This person has a serious lack of empathy. They do not care that their partner is suffering from illness, having a hard day, or any number of things. Unless they can somehow find a benefit to showing their partner support, they simply will not do it. They do not actually care about what their partner is feeling at all, only what the situation will do to them. And they act accordingly.
In one sense, the narcissist is not completely to blame for their predicament. Narcissism is usually formed early on in a person’s life as a reaction to bad parenting styles. There are two main reasons why a person forms this disorder, one is due to a narcissistic parent who is overly dependent and indulgent with their child, and the second is due to an abundance of harsh criticism from the parent and withdrawal of emotional support. The child forms a complex where deep down they feel ashamed of who they are. They may act like they think they are the best of the best, but inside they actually hate themselves. They are miserable and bitter, ashamed of themselves. They are so worried that they will be outed as incapable or unintelligent, somehow lacking and deserve no respect at all. This makes them want to show no weakness and only gain from milking others in every way possible. However, nothing anyone does will ever be good enough for them in the long run. It will always be less than perfect in their eyes.
They have trouble remembering the good things about their partners and will instead focus on what the person has done “wrong”. Wrong in their eyes, anyway. Little things. Tiny, insignificant things that would normally be ignored, will be either directly, or passive-aggressively shown to the partner as “wrong”. There is never a way to satisfy this person’s ego. No matter what the partner does, it will never be quite right. It might take a partner who has been in a relationship with a narcissist years to gain back their self-esteem and stand up tall again. The best thing to do is to leave the relationship as fast as possible. There is no winning here. Unless the narcissist can come to terms that they have a disorder, and be willing to get professional help to remedy this, it will always be an uphill battle that cannot be won.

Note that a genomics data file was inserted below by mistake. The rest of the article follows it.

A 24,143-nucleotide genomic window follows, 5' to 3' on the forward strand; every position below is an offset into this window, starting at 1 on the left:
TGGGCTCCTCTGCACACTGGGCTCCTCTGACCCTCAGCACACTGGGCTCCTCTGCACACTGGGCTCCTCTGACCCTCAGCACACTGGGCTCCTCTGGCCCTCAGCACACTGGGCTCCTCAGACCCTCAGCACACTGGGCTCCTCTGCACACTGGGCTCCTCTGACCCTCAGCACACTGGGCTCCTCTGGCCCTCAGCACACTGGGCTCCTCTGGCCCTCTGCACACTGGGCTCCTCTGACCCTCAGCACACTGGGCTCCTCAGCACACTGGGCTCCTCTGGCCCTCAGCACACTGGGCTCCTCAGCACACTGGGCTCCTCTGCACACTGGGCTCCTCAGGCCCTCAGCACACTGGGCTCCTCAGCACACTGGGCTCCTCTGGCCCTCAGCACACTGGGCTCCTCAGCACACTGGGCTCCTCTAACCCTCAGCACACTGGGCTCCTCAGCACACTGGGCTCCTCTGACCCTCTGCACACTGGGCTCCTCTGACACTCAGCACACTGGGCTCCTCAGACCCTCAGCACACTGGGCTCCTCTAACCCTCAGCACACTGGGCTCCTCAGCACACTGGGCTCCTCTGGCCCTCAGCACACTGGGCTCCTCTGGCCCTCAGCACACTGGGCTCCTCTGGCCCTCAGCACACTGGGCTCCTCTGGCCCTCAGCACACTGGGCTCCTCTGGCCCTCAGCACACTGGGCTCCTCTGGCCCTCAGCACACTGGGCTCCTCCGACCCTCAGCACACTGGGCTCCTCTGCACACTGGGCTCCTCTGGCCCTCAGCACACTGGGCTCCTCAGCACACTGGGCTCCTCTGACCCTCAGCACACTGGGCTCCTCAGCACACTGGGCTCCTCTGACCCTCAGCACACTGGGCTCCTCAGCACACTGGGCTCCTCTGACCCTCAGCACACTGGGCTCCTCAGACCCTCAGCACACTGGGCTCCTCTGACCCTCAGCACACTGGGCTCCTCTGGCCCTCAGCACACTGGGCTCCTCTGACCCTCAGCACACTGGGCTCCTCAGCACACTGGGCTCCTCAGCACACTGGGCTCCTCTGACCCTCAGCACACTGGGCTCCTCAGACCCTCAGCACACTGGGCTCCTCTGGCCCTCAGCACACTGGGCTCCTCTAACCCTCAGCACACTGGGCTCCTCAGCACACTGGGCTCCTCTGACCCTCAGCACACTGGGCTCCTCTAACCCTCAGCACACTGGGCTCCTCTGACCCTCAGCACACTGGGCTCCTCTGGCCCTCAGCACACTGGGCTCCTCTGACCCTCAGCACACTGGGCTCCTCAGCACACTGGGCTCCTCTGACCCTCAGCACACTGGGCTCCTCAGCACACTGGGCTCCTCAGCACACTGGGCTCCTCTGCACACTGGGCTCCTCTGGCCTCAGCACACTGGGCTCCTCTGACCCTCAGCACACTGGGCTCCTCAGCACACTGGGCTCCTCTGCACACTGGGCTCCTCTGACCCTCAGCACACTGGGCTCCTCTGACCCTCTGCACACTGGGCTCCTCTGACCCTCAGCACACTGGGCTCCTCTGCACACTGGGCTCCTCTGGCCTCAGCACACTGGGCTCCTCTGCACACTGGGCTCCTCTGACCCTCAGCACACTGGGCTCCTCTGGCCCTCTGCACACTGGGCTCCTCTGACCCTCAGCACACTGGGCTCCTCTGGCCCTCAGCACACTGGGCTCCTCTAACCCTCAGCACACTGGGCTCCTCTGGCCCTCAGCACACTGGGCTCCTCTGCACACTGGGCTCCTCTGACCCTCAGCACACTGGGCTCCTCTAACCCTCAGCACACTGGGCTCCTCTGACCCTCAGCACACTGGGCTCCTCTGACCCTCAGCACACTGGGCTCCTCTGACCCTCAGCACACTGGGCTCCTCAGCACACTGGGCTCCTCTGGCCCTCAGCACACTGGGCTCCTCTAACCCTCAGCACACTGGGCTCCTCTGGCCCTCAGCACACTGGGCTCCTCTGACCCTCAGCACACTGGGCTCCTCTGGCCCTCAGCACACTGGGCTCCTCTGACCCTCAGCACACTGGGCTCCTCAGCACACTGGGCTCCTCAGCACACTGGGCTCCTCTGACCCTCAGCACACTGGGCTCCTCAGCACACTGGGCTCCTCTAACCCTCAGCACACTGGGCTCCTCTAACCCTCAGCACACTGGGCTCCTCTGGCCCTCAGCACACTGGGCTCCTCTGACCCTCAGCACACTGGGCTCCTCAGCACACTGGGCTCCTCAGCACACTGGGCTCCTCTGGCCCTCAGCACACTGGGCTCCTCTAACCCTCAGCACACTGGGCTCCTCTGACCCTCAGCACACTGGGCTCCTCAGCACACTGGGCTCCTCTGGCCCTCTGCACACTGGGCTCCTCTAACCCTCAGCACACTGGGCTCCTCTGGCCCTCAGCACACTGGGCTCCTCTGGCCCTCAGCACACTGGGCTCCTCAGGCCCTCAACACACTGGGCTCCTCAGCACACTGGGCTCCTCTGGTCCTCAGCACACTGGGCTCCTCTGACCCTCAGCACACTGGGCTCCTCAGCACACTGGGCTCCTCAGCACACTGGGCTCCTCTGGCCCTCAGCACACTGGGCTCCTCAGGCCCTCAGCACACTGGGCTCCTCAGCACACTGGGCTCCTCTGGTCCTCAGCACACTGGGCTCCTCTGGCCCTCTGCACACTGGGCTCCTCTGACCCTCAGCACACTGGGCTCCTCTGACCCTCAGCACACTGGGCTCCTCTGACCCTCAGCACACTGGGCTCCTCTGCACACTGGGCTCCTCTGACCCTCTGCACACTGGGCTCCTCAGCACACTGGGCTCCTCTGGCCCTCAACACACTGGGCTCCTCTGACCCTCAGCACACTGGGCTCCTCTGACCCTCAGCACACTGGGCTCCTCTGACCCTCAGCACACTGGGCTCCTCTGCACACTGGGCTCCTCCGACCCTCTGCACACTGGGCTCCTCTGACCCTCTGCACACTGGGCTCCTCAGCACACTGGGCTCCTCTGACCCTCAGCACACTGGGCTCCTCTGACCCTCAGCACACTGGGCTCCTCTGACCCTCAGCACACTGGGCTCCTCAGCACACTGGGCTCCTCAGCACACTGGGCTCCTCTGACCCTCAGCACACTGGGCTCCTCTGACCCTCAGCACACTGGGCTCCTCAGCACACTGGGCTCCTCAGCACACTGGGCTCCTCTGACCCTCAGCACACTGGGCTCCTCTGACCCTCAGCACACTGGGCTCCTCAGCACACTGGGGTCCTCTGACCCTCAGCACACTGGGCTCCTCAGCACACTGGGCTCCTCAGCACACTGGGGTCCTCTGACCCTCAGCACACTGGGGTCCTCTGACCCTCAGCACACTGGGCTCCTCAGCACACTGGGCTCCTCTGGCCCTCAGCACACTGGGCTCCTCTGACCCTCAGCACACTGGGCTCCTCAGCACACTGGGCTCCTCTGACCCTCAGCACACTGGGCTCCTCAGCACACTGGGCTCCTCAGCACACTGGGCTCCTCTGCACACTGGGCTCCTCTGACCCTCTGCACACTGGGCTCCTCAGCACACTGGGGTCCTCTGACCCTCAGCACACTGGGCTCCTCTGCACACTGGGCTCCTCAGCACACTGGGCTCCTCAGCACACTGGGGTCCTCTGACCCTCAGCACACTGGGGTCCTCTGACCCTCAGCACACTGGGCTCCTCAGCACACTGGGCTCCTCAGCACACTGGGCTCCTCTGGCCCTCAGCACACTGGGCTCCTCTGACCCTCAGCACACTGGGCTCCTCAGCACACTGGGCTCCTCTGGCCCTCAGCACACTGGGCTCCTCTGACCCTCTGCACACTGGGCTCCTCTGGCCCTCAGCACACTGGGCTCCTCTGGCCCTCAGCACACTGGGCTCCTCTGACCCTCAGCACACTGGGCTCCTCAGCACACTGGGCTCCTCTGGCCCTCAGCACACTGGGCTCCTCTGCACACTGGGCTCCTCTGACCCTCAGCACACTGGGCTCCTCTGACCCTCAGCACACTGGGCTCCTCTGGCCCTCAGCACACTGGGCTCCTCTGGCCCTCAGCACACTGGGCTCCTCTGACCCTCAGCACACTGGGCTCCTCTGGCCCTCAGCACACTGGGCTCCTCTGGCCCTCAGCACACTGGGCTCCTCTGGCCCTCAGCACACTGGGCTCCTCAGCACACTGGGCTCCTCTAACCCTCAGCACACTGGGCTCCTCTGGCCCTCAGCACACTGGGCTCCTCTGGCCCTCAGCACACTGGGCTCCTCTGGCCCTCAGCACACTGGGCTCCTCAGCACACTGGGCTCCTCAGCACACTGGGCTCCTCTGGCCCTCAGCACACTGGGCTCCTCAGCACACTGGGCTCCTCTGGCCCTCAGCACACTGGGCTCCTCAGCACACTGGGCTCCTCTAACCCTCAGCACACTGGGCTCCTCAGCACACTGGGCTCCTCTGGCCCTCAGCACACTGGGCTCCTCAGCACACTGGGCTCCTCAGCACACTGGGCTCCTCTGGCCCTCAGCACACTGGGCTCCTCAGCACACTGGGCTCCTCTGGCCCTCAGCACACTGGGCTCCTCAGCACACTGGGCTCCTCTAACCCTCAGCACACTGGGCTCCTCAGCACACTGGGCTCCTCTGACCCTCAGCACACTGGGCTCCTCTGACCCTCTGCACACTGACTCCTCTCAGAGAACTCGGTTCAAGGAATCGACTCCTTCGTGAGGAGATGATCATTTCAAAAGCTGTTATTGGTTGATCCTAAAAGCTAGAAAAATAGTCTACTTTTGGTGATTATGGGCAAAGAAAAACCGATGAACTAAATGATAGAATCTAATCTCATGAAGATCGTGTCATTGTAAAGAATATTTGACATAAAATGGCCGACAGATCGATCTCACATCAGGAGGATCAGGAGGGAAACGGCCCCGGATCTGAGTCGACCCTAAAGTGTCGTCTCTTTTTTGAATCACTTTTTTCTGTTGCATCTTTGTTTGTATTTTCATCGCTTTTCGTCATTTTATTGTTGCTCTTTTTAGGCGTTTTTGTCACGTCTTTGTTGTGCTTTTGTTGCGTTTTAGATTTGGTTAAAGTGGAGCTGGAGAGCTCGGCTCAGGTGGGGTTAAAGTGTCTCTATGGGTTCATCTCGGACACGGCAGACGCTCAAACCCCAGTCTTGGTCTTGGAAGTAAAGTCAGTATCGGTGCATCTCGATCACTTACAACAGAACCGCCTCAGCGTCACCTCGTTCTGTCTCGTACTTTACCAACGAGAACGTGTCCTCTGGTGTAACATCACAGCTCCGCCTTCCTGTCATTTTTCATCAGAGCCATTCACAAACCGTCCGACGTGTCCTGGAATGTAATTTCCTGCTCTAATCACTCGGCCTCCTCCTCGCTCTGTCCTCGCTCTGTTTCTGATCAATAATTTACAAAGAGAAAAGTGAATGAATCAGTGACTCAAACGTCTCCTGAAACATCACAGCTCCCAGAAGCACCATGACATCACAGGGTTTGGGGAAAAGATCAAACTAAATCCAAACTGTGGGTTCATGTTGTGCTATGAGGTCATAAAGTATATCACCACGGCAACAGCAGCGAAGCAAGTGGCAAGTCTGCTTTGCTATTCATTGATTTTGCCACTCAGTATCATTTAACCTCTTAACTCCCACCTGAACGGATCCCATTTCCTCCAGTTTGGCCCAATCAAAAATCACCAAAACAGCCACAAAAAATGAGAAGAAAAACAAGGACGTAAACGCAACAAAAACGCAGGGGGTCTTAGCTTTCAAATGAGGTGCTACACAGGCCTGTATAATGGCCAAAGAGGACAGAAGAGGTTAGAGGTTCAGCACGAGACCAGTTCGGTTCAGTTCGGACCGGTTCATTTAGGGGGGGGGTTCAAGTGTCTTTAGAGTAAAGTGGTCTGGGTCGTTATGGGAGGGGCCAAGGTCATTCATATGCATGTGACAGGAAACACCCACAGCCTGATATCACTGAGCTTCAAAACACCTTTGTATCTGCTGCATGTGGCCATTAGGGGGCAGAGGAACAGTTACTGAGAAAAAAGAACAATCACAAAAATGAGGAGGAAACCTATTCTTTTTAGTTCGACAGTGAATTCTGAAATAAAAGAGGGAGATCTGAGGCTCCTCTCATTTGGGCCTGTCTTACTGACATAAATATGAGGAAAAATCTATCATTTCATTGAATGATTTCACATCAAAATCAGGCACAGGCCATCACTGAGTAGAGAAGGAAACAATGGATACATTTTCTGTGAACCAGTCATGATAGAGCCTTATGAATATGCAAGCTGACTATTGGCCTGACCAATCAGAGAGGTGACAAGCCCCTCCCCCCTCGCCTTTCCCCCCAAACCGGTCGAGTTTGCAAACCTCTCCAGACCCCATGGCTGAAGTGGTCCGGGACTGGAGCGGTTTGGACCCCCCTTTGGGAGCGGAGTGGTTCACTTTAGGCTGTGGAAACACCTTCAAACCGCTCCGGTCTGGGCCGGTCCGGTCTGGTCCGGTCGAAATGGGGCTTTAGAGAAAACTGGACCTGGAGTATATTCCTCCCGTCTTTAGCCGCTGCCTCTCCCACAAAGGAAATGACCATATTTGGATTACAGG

For more information on narcissism, have a look at these websites and articles:
Psychology Today - Overview of the topic as well as what this person is like in relationships.
Prevention - Symptoms in spotting a narcissist.
HelpGuide.org - An overview of the topic.
Psychology Today - Ways to help a narcissist get better.
When overcoming an abusive situation, it may be difficult to think clearly and come up with a solution to remedy the abuse, while trying to implement it may feel almost impossible. However, given the right tools and the will power to create change, it most certainly is possible, even more so– it is probable. Many may feel overwhelmed and may not know where to start, but it is important to start somewhere.
Please continue to check in with us each week for a new post about abusive behavior and how it can affect your life and the lives of those around you. There is always that first action to helping someone you care about. Let this be it!
Author Bio - Anna Czarska is a writer and actor who has 15+ years of experience dealing with various situations of abuse. She has pursued business ventures and creative pursuits as well as spending time to study psychology in both formal and personal education. For more information, you may find her Linkedin profile here: https://www.linkedin.com/in/kasiakraut/